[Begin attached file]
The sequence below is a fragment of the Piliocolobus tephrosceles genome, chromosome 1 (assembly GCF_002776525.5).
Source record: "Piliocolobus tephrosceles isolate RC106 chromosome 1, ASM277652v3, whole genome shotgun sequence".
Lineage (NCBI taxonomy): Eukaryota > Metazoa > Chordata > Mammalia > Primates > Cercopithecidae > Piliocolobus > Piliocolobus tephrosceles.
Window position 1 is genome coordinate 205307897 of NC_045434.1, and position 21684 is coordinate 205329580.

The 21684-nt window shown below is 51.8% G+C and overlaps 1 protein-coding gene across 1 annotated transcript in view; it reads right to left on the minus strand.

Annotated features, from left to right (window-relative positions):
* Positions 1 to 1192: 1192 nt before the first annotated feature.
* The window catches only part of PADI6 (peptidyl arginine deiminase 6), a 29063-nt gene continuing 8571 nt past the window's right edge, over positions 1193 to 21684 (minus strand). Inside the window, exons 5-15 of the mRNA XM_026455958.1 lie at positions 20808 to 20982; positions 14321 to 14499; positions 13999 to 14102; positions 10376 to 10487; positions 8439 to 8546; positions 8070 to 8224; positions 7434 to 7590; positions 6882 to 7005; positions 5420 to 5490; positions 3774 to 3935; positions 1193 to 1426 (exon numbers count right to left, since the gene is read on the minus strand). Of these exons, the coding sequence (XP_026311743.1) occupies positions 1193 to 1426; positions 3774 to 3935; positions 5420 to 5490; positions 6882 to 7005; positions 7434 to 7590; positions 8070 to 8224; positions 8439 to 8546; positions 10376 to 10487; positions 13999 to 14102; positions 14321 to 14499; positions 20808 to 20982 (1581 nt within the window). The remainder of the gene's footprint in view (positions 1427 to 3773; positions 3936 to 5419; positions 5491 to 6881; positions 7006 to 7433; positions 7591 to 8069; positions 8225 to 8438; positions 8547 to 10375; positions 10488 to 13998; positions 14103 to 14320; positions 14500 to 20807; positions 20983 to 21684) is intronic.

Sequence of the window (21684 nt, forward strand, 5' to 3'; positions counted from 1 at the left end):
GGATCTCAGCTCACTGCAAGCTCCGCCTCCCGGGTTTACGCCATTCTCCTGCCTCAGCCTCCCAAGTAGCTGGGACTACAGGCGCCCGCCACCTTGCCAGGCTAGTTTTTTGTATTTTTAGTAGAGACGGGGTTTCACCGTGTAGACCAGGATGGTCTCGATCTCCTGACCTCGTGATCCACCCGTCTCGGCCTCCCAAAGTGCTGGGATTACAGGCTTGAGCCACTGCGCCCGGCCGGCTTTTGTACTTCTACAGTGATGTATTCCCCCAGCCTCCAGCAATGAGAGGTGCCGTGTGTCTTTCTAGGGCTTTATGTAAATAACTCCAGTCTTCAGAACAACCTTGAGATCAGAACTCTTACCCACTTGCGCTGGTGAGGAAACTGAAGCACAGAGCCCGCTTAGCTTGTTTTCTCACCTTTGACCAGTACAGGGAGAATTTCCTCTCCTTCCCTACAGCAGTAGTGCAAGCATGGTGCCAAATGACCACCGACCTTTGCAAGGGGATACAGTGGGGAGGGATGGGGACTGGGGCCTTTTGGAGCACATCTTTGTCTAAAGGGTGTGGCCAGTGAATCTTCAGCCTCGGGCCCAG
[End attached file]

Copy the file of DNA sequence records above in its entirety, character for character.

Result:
The sequence below is a fragment of the Piliocolobus tephrosceles genome, chromosome 1 (assembly GCF_002776525.5).
Source record: "Piliocolobus tephrosceles isolate RC106 chromosome 1, ASM277652v3, whole genome shotgun sequence".
Lineage (NCBI taxonomy): Eukaryota > Metazoa > Chordata > Mammalia > Primates > Cercopithecidae > Piliocolobus > Piliocolobus tephrosceles.
Window position 1 is genome coordinate 205307897 of NC_045434.1, and position 21684 is coordinate 205329580.

The 21684-nt window shown below is 51.8% G+C and overlaps 1 protein-coding gene across 1 annotated transcript in view; it reads right to left on the minus strand.

Annotated features, from left to right (window-relative positions):
* Positions 1 to 1192: 1192 nt before the first annotated feature.
* The window catches only part of PADI6 (peptidyl arginine deiminase 6), a 29063-nt gene continuing 8571 nt past the window's right edge, over positions 1193 to 21684 (minus strand). Inside the window, exons 5-15 of the mRNA XM_026455958.1 lie at positions 20808 to 20982; positions 14321 to 14499; positions 13999 to 14102; positions 10376 to 10487; positions 8439 to 8546; positions 8070 to 8224; positions 7434 to 7590; positions 6882 to 7005; positions 5420 to 5490; positions 3774 to 3935; positions 1193 to 1426 (exon numbers count right to left, since the gene is read on the minus strand). Of these exons, the coding sequence (XP_026311743.1) occupies positions 1193 to 1426; positions 3774 to 3935; positions 5420 to 5490; positions 6882 to 7005; positions 7434 to 7590; positions 8070 to 8224; positions 8439 to 8546; positions 10376 to 10487; positions 13999 to 14102; positions 14321 to 14499; positions 20808 to 20982 (1581 nt within the window). The remainder of the gene's footprint in view (positions 1427 to 3773; positions 3936 to 5419; positions 5491 to 6881; positions 7006 to 7433; positions 7591 to 8069; positions 8225 to 8438; positions 8547 to 10375; positions 10488 to 13998; positions 14103 to 14320; positions 14500 to 20807; positions 20983 to 21684) is intronic.

Sequence of the window (21684 nt, forward strand, 5' to 3'; positions counted from 1 at the left end):
GGATCTCAGCTCACTGCAAGCTCCGCCTCCCGGGTTTACGCCATTCTCCTGCCTCAGCCTCCCAAGTAGCTGGGACTACAGGCGCCCGCCACCTTGCCAGGCTAGTTTTTTGTATTTTTAGTAGAGACGGGGTTTCACCGTGTAGACCAGGATGGTCTCGATCTCCTGACCTCGTGATCCACCCGTCTCGGCCTCCCAAAGTGCTGGGATTACAGGCTTGAGCCACTGCGCCCGGCCGGCTTTTGTACTTCTACAGTGATGTATTCCCCCAGCCTCCAGCAATGAGAGGTGCCGTGTGTCTTTCTAGGGCTTTATGTAAATAACTCCAGTCTTCAGAACAACCTTGAGATCAGAACTCTTACCCACTTGCGCTGGTGAGGAAACTGAAGCACAGAGCCCGCTTAGCTTGTTTTCTCACCTTTGACCAGTACAGGGAGAATTTCCTCTCCTTCCCTACAGCAGTAGTGCAAGCATGGTGCCAAATGACCACCGACCTTTGCAAGGGGATACAGTGGGGAGGGATGGGGACTGGGGCCTTTTGGAGCACATCTTTGTCTAAAGGGTGTGGCCAGTGAATCTTCAGCCTCGGGCCCAG